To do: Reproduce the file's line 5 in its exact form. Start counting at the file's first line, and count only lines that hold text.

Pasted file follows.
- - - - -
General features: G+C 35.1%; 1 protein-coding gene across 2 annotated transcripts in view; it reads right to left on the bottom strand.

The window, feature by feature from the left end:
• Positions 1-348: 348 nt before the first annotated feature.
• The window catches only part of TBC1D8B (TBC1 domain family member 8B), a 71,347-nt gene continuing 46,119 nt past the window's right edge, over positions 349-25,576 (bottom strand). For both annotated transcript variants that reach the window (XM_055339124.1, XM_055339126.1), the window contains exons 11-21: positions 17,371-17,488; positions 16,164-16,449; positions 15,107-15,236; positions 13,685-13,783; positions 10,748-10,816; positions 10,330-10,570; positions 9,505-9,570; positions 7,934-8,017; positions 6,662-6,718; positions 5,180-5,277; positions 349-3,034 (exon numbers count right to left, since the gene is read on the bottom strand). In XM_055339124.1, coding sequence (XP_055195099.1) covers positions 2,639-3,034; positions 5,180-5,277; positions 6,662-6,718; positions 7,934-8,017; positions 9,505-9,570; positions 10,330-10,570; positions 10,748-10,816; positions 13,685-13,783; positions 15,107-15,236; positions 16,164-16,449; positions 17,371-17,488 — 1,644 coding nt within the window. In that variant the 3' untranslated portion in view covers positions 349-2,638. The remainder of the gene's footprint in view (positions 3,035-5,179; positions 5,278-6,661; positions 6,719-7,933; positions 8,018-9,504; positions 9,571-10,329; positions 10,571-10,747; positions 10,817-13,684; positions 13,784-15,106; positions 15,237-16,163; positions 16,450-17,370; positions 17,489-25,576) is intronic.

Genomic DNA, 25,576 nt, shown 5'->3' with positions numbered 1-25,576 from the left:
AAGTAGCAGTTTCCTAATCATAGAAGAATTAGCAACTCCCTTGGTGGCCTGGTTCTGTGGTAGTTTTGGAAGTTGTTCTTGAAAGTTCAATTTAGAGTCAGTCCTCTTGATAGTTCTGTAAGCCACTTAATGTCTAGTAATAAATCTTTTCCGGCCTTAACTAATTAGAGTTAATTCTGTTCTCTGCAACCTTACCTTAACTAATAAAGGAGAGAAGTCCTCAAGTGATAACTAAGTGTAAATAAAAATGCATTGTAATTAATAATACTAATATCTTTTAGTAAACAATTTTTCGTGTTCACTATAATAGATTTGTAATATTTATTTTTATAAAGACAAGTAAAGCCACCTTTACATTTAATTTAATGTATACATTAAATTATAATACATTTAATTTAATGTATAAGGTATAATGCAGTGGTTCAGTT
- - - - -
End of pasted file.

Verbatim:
Genomic DNA, 25,576 nt, shown 5'->3' with positions numbered 1-25,576 from the left: